The Good Friday service at the Ayios Georgios Exorinos church in Famagusta, which was only reinstated in 2015 after 58 years, might not continue this year after a permit was denied by the Turkish Cypriot side.
Four Turkish Cypriot civil society organisations have condemned the move, a casualty of a new policy in the north last year limiting Orthodox services and introducing permits for such events. The reasoning was that there were too many services taking place and they could not all be adequately policed.
According to Turkish Cypriot press, Okan Dagli, a representative of the Famagusta Initiative, said the decision to deny a permit for the Good Friday service, which 4,000 people attended in 2015 and almost as many last year, was contrary to the spirit of the negotiations.
Dagli said it also harmed rapprochement between the two communities and that preventing the Greek Cypriots from exercising their right of worship was contrary to international law.
The Turkish Cypriot authorities, under the new policy of the ‘ministry of foreign affairs’, appeared to be granting permits arbitrarily he said. He added that Famagusta was a multicultural city and that that particular service had been attracting great interest in recent years.
He spoke of plans to make Easter a big celebration in Famagusta as part of a federal Cyprus.
Serdar Atai, vice president of the Within the Walls of Famagusta Association, said the policy to grant permits once a year to all churches in the north except for those in Morphou and Rizokarpaso and Engomi which are allowed more than one permit, did not coincide with human rights practices.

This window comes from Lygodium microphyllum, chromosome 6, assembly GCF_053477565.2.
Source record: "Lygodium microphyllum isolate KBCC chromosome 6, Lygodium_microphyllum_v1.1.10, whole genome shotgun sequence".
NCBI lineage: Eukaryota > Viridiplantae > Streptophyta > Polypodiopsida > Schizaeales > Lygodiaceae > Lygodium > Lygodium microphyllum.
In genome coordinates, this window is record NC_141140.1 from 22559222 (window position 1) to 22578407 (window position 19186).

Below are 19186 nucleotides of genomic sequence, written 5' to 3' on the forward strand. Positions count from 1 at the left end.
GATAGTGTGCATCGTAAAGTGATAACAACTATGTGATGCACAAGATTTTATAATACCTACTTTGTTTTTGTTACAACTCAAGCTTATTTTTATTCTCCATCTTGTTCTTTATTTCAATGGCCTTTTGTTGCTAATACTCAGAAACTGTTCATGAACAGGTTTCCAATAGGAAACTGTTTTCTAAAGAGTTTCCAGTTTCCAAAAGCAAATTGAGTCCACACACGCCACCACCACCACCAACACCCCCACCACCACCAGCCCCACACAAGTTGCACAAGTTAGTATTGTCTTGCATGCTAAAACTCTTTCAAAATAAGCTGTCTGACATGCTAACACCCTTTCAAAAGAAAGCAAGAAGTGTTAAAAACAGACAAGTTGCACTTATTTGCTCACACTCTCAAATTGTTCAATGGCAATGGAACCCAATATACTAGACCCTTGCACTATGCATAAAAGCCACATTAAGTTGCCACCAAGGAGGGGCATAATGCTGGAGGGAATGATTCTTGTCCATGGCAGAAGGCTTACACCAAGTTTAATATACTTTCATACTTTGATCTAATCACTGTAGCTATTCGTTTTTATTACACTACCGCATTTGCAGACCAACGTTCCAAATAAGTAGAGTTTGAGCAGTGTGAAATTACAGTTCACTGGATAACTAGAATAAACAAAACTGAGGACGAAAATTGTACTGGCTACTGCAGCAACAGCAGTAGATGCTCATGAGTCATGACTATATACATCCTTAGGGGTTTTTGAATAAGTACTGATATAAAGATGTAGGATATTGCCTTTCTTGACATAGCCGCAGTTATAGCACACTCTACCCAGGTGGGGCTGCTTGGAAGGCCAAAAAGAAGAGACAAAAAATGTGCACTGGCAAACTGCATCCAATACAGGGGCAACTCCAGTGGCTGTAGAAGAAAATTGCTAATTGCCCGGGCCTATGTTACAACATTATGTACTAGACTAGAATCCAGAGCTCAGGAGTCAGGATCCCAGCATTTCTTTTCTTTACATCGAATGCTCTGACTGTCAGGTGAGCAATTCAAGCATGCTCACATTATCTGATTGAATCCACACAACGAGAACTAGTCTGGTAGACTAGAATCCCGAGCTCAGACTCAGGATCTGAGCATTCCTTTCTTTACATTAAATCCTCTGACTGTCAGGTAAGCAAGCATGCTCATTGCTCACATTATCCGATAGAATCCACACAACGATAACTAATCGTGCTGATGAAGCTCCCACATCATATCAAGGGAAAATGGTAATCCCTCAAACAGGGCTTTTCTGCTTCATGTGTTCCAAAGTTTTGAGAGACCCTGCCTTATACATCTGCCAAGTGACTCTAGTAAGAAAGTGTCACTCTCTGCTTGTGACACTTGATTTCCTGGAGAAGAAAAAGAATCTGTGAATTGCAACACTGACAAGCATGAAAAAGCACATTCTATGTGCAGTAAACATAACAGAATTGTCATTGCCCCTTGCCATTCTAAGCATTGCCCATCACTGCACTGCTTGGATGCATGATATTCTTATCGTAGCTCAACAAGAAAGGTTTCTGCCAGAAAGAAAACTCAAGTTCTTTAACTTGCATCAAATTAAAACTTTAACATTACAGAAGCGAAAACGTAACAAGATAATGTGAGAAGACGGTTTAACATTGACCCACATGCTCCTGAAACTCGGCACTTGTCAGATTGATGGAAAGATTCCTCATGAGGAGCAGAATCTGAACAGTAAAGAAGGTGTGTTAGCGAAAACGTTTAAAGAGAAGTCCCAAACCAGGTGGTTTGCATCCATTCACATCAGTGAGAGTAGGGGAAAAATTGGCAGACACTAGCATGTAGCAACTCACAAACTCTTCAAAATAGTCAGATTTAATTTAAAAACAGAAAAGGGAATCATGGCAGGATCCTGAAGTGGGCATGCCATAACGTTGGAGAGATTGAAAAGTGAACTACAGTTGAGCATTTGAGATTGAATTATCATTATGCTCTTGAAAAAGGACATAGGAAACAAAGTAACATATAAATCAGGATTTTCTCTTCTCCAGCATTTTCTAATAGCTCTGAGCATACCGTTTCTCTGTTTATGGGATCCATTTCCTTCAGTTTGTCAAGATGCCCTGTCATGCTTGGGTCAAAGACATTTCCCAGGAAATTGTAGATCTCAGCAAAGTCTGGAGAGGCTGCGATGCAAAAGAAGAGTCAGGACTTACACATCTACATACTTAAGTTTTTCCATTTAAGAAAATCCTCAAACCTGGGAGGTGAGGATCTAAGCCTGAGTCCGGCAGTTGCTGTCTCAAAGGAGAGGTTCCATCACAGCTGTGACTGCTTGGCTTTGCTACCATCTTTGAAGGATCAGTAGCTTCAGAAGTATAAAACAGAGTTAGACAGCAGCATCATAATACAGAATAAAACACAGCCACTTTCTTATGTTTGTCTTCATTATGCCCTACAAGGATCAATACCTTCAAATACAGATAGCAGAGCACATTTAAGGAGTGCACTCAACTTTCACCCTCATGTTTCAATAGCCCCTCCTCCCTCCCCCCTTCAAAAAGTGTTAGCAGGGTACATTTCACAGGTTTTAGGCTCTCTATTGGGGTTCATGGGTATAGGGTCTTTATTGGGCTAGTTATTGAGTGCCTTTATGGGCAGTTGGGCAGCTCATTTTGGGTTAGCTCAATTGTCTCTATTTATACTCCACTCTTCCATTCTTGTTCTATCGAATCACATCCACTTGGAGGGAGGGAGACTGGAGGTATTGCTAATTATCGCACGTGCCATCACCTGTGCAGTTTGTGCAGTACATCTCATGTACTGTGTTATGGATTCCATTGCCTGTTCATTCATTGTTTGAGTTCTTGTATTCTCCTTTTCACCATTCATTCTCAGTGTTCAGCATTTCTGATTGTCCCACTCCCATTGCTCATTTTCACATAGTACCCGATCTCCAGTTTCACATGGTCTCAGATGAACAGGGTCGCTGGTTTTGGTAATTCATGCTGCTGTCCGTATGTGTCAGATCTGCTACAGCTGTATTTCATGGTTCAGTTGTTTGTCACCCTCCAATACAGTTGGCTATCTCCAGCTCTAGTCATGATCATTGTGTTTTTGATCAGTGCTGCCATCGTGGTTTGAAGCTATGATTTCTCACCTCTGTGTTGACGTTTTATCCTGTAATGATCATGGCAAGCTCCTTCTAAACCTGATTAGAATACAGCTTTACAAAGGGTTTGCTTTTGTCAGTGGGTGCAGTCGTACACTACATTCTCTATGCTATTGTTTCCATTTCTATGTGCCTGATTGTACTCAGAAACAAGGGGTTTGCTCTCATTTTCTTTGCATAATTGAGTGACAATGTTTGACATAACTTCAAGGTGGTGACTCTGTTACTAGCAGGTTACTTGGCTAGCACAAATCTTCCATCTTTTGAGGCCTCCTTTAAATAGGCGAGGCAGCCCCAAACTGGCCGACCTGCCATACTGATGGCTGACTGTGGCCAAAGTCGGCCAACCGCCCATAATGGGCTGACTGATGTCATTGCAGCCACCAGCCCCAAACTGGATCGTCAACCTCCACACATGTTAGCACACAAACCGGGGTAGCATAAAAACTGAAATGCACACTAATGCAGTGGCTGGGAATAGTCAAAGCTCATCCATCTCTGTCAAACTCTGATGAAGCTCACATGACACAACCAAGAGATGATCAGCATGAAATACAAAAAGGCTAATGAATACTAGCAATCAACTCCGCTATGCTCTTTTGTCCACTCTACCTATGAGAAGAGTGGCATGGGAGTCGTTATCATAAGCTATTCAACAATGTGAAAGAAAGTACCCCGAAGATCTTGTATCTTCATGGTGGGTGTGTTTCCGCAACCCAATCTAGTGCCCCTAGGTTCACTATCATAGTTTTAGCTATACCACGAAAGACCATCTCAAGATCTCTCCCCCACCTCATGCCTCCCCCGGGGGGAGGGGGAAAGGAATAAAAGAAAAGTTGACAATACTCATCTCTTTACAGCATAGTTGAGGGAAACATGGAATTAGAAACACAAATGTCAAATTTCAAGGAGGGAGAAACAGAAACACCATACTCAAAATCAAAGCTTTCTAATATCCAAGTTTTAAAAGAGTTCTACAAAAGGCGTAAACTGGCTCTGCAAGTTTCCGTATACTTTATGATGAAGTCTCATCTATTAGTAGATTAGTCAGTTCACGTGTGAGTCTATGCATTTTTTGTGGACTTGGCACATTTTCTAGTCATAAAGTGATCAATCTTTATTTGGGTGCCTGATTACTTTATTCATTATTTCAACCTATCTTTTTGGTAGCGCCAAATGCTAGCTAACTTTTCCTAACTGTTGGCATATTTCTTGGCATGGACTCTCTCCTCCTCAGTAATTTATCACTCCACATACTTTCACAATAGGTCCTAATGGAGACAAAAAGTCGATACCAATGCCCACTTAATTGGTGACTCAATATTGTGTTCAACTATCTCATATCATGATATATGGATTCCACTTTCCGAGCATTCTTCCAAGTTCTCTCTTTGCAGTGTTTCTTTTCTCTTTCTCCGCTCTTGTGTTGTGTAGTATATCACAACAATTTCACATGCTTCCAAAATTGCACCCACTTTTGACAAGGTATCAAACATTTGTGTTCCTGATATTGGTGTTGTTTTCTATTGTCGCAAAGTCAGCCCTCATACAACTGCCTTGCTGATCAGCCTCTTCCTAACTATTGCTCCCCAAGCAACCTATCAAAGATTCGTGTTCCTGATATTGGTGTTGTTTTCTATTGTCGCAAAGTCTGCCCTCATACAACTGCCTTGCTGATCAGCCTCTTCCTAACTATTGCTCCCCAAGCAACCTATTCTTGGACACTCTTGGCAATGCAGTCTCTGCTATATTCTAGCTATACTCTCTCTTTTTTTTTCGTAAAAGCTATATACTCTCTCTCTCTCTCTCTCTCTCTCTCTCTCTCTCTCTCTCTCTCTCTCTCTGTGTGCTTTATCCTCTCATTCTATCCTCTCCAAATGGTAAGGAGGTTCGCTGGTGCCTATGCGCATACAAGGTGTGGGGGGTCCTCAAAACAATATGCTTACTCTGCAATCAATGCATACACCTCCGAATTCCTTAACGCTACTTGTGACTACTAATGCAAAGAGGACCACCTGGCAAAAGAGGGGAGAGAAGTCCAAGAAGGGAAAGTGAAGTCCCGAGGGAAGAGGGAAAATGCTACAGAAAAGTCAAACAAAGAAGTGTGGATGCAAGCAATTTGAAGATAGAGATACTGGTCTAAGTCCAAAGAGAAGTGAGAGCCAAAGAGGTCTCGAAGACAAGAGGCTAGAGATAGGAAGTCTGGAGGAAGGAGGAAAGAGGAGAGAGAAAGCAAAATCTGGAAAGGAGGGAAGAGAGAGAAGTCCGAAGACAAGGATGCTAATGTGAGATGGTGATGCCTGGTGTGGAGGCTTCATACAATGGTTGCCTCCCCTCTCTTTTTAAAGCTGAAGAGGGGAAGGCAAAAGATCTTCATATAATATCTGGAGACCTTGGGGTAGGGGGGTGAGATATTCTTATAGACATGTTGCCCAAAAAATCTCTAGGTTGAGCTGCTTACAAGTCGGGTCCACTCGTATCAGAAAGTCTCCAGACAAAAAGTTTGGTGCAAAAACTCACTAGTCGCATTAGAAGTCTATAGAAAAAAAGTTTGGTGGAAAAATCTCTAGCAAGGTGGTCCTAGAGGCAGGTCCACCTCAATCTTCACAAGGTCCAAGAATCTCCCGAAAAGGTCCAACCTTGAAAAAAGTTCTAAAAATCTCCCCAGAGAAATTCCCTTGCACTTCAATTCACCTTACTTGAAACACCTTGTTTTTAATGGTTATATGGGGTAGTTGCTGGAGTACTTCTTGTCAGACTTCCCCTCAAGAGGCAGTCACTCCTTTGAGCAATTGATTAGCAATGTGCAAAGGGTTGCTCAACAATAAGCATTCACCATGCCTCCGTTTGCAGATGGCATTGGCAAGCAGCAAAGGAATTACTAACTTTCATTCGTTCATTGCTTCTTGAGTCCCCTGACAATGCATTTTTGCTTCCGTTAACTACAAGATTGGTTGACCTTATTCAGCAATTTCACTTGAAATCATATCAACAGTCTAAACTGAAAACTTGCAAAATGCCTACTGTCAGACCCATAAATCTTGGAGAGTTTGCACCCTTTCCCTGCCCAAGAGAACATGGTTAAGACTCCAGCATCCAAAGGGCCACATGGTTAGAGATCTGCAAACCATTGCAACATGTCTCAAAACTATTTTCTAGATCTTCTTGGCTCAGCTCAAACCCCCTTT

A joint statement from the two groups and two others, Youth Famagusta and Solidarity, called on the ‘government’ in the north to change its decision and review its policy on issuing permits altogether.
“The celebration of religious ceremonies on both sides enhances the feeling of trust and cooperation between the two communities,” the statement said, pointing out that the Greek Cypriot side unconditionally allows Turkish Cypriot Muslims to visit their holy shrines in the south of the island on their feast days.
“The government’s position shows that it completely ignored the common will to live together,” the statement said. It also urges the removal of all restrictions on religious freedom for Greek Cypriots.
If the Turkish Cypriot authorities do not relent on Ayios Georgios Exorinos, the Good Friday ceremony would be moved to Ayios Synesius in Rizokarpaso where there are no restrictions, CNA reported, citing a Greek Cypriot representative of the organisation ‘Famagusta Our City’.